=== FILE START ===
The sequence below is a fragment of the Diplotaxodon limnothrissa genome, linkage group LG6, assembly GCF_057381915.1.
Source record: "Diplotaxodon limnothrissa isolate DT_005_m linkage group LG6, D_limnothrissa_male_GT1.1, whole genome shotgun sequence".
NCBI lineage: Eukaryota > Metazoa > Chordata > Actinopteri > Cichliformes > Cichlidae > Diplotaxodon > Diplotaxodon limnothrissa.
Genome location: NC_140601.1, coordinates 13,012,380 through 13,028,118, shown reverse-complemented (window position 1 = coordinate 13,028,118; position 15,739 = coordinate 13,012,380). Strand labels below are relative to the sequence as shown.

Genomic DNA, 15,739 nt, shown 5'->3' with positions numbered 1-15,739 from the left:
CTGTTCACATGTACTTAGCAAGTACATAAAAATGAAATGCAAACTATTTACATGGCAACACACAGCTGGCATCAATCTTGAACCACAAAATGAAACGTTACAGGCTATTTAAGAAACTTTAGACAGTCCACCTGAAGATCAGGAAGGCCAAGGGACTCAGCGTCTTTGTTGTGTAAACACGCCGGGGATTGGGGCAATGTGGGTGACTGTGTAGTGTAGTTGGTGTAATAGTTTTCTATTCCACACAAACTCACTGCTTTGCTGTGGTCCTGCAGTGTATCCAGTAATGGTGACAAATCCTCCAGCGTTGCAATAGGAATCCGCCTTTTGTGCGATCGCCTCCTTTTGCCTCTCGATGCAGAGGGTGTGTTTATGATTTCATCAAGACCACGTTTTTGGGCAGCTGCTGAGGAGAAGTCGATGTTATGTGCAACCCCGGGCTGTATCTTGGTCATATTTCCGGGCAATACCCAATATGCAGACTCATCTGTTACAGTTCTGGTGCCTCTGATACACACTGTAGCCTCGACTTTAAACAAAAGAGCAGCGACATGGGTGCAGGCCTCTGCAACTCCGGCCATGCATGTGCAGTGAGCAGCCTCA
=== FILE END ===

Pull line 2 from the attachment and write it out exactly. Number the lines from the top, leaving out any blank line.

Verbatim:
Source record: "Diplotaxodon limnothrissa isolate DT_005_m linkage group LG6, D_limnothrissa_male_GT1.1, whole genome shotgun sequence".